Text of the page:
Lumber Liquidators to pay for safety testing of flooring

RICHMOND, Va. (AP) — Retailer Lumber Liquidators said Thursday it stands by its products and will pay for the safety testing of laminate floors for qualifying customers to help ease concerns.

The Toano, Virginia, company addressed concerns raised following a "60 Minutes" report said the company's laminate flooring made in China contained high levels of formaldehyde, a carcinogen.

The report earlier this month said the company's laminate flooring fell short of California's standards, something it denies. Lumber Liquidators has said that it complies with all regulations for its products.

CEO Rob Lynch said the indoor air quality test kits that customers will receive are the same quality used by federal officials to test workplace exposure. So far, less than 1,000 customers have requested the testing kit.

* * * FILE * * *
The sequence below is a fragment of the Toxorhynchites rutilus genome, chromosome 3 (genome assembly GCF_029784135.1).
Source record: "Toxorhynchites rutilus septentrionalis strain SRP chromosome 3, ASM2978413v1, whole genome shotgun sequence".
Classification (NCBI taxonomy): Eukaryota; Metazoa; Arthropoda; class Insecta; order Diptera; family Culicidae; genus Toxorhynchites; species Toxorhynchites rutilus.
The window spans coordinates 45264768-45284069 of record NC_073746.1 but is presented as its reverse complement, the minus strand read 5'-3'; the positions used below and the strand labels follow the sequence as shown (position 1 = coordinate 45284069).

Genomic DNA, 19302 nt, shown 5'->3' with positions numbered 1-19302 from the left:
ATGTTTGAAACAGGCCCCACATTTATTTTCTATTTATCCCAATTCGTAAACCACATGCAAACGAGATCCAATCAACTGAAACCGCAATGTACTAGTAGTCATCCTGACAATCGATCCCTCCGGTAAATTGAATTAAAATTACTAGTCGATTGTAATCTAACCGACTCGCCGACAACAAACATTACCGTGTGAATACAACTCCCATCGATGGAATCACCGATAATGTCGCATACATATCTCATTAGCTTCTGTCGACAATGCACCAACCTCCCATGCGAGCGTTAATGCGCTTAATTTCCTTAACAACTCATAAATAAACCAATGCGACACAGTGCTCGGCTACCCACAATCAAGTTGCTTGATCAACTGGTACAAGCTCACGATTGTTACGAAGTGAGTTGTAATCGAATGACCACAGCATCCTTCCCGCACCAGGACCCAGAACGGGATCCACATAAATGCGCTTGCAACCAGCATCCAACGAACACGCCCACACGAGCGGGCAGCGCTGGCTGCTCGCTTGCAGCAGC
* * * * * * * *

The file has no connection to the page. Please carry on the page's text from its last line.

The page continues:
If tests show high levels of formaldehyde, the company said it will pay for further testing and may pay to reinstall flooring.

Its shares rose more than 11 percent in morning trading as the call was underway.

Last week, U.S. Sen. Bill Nelson of Florida sent a letter to the heads of the Consumer Product Safety Commission, the Centers for Disease Control and Prevention and the Federal Trade Commission in which he called for independent testing of the laminate flooring to see if it potentially poses a health risk to the public.

On the same day, company executives backed out of a planned appearance at an investor conference in Florida.

Lumber Liquidators also worked Thursday to address investor worries about its liquidity. While the company is unable to forecast its full year net sales or profitability, the company said it believes its cash flow from operations and existing liquidity sources will be sufficient to fund its operations and anticipated expenses for the foreseeable future.

Shares of Lumber Liquidators Holdings Inc. have plunged almost 50 percent in just one month and are down almost 70 percent over the past 12 months.

Shares rose $3.73, or more than 11 percent, to $36.46 in morning trading Thursday.